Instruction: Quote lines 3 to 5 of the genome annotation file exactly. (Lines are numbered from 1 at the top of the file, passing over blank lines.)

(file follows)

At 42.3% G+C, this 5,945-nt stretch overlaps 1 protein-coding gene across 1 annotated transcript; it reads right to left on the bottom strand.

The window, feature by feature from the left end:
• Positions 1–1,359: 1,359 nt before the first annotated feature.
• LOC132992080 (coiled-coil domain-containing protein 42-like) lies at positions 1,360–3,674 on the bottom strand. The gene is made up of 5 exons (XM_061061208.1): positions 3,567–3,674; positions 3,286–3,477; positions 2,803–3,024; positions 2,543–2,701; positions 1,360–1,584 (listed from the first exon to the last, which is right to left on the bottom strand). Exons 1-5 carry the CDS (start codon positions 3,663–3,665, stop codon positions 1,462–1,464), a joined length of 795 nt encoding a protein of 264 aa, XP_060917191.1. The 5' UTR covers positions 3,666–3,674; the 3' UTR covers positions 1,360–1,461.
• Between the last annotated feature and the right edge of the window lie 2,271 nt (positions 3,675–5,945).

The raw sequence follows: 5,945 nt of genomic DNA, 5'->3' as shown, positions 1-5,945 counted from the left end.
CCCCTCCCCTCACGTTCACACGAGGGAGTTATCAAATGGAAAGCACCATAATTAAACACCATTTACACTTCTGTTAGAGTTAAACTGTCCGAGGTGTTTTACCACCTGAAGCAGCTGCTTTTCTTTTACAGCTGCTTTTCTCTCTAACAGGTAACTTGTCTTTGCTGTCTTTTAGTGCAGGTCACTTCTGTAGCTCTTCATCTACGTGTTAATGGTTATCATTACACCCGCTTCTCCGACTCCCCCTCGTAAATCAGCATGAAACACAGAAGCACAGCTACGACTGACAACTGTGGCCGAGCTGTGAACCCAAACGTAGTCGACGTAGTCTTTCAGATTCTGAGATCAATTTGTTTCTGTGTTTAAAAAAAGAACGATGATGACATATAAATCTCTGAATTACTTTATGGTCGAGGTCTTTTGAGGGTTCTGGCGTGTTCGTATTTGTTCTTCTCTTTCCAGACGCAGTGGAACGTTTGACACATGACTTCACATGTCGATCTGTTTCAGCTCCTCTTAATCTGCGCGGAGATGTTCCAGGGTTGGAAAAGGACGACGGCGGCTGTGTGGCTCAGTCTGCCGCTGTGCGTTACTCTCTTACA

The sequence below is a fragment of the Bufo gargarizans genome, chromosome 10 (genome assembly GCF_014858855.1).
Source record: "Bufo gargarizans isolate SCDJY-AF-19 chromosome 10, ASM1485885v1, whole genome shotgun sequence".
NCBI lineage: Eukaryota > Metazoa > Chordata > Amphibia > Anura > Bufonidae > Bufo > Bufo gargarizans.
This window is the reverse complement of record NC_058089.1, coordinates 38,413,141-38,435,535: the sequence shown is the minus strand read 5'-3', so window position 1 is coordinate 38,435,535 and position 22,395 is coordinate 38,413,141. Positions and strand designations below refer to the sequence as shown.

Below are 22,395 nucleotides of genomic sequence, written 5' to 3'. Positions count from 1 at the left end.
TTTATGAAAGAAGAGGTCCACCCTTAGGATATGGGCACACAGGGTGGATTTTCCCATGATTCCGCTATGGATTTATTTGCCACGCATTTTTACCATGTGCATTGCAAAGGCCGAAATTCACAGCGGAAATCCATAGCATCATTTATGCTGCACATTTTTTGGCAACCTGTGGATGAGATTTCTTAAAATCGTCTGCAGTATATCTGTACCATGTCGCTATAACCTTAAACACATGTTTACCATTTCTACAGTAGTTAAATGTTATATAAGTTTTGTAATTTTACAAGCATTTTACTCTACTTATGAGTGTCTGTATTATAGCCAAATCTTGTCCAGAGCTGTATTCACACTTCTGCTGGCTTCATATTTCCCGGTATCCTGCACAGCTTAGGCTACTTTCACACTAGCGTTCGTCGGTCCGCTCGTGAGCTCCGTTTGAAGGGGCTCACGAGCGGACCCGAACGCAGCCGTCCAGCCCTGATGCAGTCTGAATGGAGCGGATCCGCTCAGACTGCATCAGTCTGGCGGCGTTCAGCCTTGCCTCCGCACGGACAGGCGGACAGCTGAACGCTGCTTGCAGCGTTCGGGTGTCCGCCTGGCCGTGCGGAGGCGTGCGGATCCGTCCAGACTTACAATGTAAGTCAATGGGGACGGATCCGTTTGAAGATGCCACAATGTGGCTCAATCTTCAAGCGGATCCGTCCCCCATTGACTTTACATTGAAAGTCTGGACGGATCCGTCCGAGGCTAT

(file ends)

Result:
• Positions 1–1,359: 1,359 nt before the first annotated feature.
• LOC132992080 (coiled-coil domain-containing protein 42-like) lies at positions 1,360–3,674 on the bottom strand. The gene is made up of 5 exons (XM_061061208.1): positions 3,567–3,674; positions 3,286–3,477; positions 2,803–3,024; positions 2,543–2,701; positions 1,360–1,584 (listed from the first exon to the last, which is right to left on the bottom strand). Exons 1-5 carry the CDS (start codon positions 3,663–3,665, stop codon positions 1,462–1,464), a joined length of 795 nt encoding a protein of 264 aa, XP_060917191.1. The 5' UTR covers positions 3,666–3,674; the 3' UTR covers positions 1,360–1,461.
• Between the last annotated feature and the right edge of the window lie 2,271 nt (positions 3,675–5,945).